List of Hudson County, New Jersey placename etymologies

From Wikipedia, the free encyclopedia
Jump to: navigation, search

This is a list of locales in Hudson County, New Jersey categorized by origin of their name.

Municipalities[edit]

Hudson County, New Jersey Municipalities.png
  1. Bayonne (Bynne)
  2. Jersey City (JC)
  3. Hoboken (Hbkn)
  4. Union City (UC)
  5. West New York (WNY)
  6. Guttenberg (Gtbg)
  7. Secaucus (Sec)
  8. Kearny (Kearny)
  9. Harrison (Har'sn)
  10. East Newark (EN)
  11. North Bergen (NB)
  12. Weehawken (Whkn)

Lenape[edit]

The Lenape people who lived in the region spoke an Algonquian language from which the current names are derivative through Dutch and English.

Name Municipality Origin Comments
Caven Point JC peninsula[1] through Dutch kewan (see:cay) Road
Communipaw JC gamunk, on the other side of the river, and pe-auke, water-land, meaning big landing-place from the other side of the river.[2] Upper New York Bay before land reclamation at turn of the 20th century

current: gamuck meaning other side of the water or otherside of the river[3] or landing place at the side of a river [4]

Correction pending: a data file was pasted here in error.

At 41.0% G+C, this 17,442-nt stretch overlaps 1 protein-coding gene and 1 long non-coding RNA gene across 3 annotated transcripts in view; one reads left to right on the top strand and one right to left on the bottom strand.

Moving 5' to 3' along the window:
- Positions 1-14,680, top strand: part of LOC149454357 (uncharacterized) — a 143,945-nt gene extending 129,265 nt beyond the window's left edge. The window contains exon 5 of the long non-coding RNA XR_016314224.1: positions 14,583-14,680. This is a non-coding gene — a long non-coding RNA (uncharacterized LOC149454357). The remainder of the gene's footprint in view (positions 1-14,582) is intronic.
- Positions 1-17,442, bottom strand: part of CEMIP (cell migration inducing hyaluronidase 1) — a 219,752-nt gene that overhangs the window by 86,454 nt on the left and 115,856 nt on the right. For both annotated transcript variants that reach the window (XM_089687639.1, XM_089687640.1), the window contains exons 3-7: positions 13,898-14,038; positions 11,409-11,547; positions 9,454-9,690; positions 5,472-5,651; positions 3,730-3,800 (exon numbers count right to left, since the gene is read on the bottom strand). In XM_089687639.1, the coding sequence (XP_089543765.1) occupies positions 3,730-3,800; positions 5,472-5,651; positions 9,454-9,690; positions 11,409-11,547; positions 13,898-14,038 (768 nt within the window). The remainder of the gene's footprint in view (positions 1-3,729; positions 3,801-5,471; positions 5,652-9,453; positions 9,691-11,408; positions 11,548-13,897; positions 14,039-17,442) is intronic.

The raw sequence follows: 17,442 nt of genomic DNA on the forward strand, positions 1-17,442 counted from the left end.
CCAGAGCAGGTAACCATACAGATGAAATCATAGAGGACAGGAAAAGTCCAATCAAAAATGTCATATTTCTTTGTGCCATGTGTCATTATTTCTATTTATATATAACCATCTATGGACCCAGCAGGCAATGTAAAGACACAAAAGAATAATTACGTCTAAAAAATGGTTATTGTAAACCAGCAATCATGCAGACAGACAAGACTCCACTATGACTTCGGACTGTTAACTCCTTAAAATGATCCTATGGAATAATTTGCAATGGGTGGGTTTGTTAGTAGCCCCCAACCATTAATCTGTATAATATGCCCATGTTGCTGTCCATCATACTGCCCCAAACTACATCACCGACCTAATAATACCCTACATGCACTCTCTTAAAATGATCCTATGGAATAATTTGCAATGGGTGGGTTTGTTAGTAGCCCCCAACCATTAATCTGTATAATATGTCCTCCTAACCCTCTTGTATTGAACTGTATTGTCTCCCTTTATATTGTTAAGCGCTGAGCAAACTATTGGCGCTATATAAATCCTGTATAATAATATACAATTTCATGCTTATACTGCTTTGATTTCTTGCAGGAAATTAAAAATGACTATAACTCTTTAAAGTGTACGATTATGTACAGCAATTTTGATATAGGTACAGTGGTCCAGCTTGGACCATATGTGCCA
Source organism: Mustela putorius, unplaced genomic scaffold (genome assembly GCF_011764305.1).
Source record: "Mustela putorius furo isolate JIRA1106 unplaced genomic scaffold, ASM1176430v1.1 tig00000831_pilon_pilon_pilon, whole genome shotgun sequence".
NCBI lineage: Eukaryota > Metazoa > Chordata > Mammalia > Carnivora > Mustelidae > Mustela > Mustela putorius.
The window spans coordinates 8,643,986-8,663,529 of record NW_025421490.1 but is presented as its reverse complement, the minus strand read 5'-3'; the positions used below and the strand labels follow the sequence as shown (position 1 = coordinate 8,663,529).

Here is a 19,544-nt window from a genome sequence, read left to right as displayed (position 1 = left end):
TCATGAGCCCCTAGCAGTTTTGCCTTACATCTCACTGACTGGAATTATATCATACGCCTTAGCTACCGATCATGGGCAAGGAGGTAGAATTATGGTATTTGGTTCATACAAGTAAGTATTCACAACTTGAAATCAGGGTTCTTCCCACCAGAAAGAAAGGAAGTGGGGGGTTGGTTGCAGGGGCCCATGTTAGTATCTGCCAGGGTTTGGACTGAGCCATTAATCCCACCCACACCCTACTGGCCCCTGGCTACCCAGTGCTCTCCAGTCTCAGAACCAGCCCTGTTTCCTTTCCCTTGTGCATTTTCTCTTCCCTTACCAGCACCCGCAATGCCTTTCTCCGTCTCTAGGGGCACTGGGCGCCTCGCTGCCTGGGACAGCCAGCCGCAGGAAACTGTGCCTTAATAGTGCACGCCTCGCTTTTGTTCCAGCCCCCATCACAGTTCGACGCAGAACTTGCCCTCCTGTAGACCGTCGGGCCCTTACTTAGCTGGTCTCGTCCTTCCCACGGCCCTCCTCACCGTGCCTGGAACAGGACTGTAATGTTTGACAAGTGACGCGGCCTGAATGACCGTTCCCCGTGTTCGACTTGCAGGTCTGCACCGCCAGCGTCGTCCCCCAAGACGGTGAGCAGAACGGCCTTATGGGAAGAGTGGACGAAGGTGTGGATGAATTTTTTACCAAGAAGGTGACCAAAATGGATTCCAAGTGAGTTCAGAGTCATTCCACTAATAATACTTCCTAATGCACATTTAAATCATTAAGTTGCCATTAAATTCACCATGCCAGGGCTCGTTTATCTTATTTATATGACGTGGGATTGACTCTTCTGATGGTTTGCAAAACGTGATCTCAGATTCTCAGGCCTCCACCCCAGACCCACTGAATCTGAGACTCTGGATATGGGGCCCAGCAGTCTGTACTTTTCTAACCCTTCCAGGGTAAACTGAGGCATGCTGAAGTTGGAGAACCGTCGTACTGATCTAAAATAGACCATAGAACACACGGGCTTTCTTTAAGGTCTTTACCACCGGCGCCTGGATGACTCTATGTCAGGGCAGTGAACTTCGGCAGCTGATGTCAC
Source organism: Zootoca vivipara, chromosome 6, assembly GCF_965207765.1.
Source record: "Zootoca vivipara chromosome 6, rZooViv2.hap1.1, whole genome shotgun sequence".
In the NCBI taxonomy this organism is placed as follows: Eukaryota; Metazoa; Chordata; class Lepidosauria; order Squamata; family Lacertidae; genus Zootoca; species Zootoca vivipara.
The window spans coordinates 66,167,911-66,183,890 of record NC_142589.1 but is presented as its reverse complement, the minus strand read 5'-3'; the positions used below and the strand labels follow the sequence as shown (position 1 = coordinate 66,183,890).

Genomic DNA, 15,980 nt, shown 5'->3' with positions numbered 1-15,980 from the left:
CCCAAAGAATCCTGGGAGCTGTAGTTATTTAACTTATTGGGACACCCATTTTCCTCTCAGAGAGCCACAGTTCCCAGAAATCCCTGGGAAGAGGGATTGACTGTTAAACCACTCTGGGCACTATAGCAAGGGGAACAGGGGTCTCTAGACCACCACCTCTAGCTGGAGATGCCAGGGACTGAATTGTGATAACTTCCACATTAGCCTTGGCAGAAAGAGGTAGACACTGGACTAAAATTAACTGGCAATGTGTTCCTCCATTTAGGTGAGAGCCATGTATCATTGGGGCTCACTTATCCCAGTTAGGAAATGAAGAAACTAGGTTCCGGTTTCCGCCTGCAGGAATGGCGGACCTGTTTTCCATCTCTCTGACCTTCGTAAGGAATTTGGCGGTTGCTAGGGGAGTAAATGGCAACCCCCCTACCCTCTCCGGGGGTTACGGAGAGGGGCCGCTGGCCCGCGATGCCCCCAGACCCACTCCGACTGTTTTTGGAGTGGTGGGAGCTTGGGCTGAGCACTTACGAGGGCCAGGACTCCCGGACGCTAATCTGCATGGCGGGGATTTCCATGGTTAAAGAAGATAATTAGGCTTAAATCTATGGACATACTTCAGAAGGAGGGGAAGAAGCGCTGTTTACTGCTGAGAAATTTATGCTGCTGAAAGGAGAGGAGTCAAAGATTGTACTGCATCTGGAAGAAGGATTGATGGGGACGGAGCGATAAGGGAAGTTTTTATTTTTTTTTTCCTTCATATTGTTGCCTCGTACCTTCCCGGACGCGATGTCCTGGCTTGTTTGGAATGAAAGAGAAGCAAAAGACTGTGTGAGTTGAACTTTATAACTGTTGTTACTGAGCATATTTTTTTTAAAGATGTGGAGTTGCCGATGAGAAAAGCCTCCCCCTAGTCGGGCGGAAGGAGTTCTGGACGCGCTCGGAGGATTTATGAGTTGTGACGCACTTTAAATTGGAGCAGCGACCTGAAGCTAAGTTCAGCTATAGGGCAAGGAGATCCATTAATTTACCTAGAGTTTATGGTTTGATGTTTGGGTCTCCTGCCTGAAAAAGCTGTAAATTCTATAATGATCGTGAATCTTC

Terminal
Station
Junction
Cove
Avenue
Hackensack JC, Sec
Whkn
place of stony ground[5] or place of sharp ground [6] exonym for Hackensack (Native Americans) and the terrain around main village at Overpeck Creek near a ridgefield River
Plank Road
Harsimus JC sea marsh or sea grass, possibly crow's marsh salt marsh cove along the North River before landfilling in the 19th century
current: ahas meaning crow [7]
Cove
Hoboken Hob hoopookum or hupoken meaning smoking pipe,[6]

from Hopoghan Hackingh [8] or place of stone for pipes

serpentinite rock found at the outcropping of Castle Point

current: Hopoakan meaning pipe for smoking

Terminal
Cemetery
Lackawanna stream that forks Delaware, Lackawanna and Western Railroad , originally the Lackawanna and Western Railroad, consolidated with the Erie Railroad to become the Erie Lackawanna Railway, travelled through the region of the Lackawanna River and across NJ to the waterfront Hoboken Terminal
Manhattan UC island of many hills[9] From the word Manna-hata, as written in the 1609 logbook of Robert Juet, a first mate on Henry Hudson's yacht Halve Maen, while anchored at Weehawken Cove.[10] A 1610 map depicts the name Manahata twice, on both the west and east sides of what became the Hudson River
Pamrapo JC
Bay
rock Natural break in Bergen Hill where the east-west crossing of Morris Canal was later built and city line established. Station